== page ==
Guest Blog – A Christmas Message

I joined in with The Adoption Social and their Secret Santa arrangement for a guest post. Thank you to Suddenly Mummy for writing this and sharing with me as my first guest posting. You can read more on their blog at and many more blogs, advice and other information is available on The Adoption Social.

As I hang each bauble on the Christmas tree, I’m thinking of you, little one, and all those who have passed through our home on their way to their futures. What will your Christmas be, I wonder?
I’m sure you will have a tree with baubles too, and special food and presents. But what other traditions have you grown to know? Christmas stockings? Carol singing? Family games? Perhaps this year someone special thrilled with pride as you were an angel or a shepherd, taking centre stage, star of your own world. Maybe you have siblings that helped you with your costume, or grandparents that took photo after photo, lighting up the room with their smiles and their flashbulbs.

Perhaps you have faced troubles this year, and maybe there will be more to come. But there will have been successes too – some of them small, barely noticeable to anybody on the outside, yet meaning worlds to you. I hope that you are surrounded by champions who are cheering you on in good times and bad.

At Christmas-time my mind wanders into the past, and maybe yours does too. Perhaps you are troubled by dim, half-formed memories of Christmases past that reach out into your present. Unwelcome, like cold callers on Christmas Day, they intrude, scattering you once again until someone notices, reaches out to you and draws you back together.

I don’t buy your toys anymore, or arrange your presents under our Christmas tree. I don’t lay a place for you at our table or tuck you in, exhausted, at the end of an epic day. You have your forever family now, and your forever home and I am especially glad of that at this time of year.
But if I could see you this Christmas, I’d make sure I said this: from the day they brought you to our home until the day I took you to your forever family and beyond, you were loved. If you wonder why you didn’t stay with us, know for sure that it is not because we didn’t love you or appreciate you, or that we were wanting to be rid of you. No. We wanted a forever home for you – family you could call your own and a last name that fitted with all the others. And when we found them, we waited anxiously to meet them to make sure they were good enough for you, and when they were, we rejoiced for you and for them.

And after we left you with them, we cried, and we looked over your pictures and ran our hands over your pillow. And we prayed that your future would be secure, and that you would have hopes and dreams and some of them would come true. And we missed you.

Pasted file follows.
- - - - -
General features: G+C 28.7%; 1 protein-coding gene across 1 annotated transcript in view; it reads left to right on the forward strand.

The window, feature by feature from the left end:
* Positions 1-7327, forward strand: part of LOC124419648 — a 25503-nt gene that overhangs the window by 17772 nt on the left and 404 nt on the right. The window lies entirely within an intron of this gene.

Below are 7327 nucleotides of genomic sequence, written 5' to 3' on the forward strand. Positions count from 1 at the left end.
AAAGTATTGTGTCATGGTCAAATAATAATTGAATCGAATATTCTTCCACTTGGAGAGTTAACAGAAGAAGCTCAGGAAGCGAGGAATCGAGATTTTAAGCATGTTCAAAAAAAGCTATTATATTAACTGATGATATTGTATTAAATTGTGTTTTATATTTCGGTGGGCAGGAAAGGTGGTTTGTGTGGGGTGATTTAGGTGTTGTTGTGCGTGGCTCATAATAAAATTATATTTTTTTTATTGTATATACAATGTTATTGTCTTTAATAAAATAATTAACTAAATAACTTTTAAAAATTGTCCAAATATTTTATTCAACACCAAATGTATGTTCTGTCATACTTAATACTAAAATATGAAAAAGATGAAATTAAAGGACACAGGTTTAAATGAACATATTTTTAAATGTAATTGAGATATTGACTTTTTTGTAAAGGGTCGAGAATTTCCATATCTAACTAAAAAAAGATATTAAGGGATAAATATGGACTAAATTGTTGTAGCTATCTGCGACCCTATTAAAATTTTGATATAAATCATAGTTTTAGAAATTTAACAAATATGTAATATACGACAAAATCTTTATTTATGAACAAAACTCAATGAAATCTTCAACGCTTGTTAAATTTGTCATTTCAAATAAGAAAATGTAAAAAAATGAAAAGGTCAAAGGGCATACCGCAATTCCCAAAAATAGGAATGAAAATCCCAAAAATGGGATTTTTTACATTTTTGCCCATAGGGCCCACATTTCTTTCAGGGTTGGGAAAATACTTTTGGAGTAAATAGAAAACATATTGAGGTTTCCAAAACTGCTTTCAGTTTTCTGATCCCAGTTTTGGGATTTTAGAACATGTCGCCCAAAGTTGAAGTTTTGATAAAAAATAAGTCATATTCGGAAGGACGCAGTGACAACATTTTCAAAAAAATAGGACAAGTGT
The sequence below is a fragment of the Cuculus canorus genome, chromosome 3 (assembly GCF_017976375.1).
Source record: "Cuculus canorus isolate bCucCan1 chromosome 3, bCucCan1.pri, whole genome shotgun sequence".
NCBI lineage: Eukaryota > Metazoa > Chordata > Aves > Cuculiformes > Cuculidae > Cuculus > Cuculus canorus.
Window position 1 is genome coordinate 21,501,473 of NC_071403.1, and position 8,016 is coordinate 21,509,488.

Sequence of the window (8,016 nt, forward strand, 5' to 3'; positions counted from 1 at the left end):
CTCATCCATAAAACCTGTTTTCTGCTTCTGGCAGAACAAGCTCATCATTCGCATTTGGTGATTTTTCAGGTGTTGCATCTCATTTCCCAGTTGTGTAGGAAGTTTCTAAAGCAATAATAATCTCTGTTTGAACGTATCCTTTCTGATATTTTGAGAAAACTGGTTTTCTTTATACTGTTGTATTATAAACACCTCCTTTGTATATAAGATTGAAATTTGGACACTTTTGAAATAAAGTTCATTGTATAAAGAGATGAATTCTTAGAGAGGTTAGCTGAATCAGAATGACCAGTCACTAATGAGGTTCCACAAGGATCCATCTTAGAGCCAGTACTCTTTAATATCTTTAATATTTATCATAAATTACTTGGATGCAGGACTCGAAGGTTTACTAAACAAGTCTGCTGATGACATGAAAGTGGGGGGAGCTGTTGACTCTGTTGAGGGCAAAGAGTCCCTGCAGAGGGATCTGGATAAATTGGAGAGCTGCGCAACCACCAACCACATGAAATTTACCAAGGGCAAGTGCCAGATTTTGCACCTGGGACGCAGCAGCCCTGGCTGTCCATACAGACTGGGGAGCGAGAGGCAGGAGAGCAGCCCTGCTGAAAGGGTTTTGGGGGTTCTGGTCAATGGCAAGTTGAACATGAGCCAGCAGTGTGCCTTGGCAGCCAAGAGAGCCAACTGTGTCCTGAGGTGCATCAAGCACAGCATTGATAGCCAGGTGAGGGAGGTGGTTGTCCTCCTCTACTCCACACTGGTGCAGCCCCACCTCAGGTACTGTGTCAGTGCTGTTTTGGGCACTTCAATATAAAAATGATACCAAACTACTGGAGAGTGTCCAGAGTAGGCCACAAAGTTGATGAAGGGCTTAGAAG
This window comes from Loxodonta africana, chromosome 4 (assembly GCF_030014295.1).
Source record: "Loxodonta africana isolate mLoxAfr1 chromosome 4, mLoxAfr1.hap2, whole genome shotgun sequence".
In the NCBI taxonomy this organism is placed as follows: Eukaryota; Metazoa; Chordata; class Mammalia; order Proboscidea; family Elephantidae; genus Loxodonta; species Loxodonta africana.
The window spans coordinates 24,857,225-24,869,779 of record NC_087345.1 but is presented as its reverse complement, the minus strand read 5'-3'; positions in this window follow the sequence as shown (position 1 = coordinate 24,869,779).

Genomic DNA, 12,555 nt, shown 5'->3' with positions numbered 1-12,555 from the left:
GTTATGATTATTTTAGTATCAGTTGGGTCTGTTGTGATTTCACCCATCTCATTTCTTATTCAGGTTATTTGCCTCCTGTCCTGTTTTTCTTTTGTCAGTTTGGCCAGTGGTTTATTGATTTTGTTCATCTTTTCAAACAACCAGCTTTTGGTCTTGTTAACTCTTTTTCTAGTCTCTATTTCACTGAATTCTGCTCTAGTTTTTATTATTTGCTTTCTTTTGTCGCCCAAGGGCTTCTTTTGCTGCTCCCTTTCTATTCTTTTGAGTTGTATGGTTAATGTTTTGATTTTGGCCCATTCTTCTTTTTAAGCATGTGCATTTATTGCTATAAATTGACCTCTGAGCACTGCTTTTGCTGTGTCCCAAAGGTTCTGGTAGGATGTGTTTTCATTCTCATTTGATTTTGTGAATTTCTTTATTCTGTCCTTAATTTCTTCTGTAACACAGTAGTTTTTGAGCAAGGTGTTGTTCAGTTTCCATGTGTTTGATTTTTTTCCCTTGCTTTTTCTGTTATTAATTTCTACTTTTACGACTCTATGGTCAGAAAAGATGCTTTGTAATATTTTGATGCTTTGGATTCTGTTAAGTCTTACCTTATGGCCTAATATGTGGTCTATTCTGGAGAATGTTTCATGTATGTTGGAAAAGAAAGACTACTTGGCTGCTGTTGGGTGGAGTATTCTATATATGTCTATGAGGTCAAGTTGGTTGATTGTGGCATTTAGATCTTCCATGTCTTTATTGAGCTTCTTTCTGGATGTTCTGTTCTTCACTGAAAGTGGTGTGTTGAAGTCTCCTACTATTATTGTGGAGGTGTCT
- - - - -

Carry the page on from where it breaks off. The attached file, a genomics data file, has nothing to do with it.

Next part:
You were always loved.
Happy Christmas, sweetheart.
Suddenly Mummy


Reframing Christmas

Over the years we have done a lot to set up new traditions for our girls and our family and also to reframe their early experiences and expectations.  Seven years on, we are still carrying out some of these whilst changing some and adding new ones too.   Here are some that I am doing:

Picture advent calendar
Take pictures of lots of simple regular things that are included in christmas in your family.  I actually think the pictures I use are a bit naff however from a child perspective they serve as useful reminders!   The pictures we have include: making cards, sausages wrapped in bacon, a pile of xmas tree chocolates, christmas crackers, the christmas tree, some wrapped pressies, cards hanging on the wall and an advent calendar.

The first year I just wrote numbers on the back then stuck them picture side down on the wall with blutack. Then the girls turned over one each day.  In later years I’ve got  more organised so have got one of those plastic hanging picture pockets.  It comes out every year now and they still seem to need and welcome it.


The Christmas Story
My mum bought us an Usborne Christmas book which not only had the proper Jesus story in it, at young child level, it also had a little card nativity model in the back of it.  Getting the kids to put this up each year has become a family tradition which they like.  I still keep reading the story to them.  It adds a tradition and good memories.

Of course, I also add in little anecdotes about how we can see that baby was so loved and looked after carefully; made comfy and warm in the manger; how all babies are so gorgeous and lovely that people have always wanted to come and see them.  I have found that this helps them because they believe or used to believe that they were bad and ugly when they were babies.  Such a shame but when mindful of the attachment cycle it makes sense and so I take every opportunity I get to reframe their thoughts.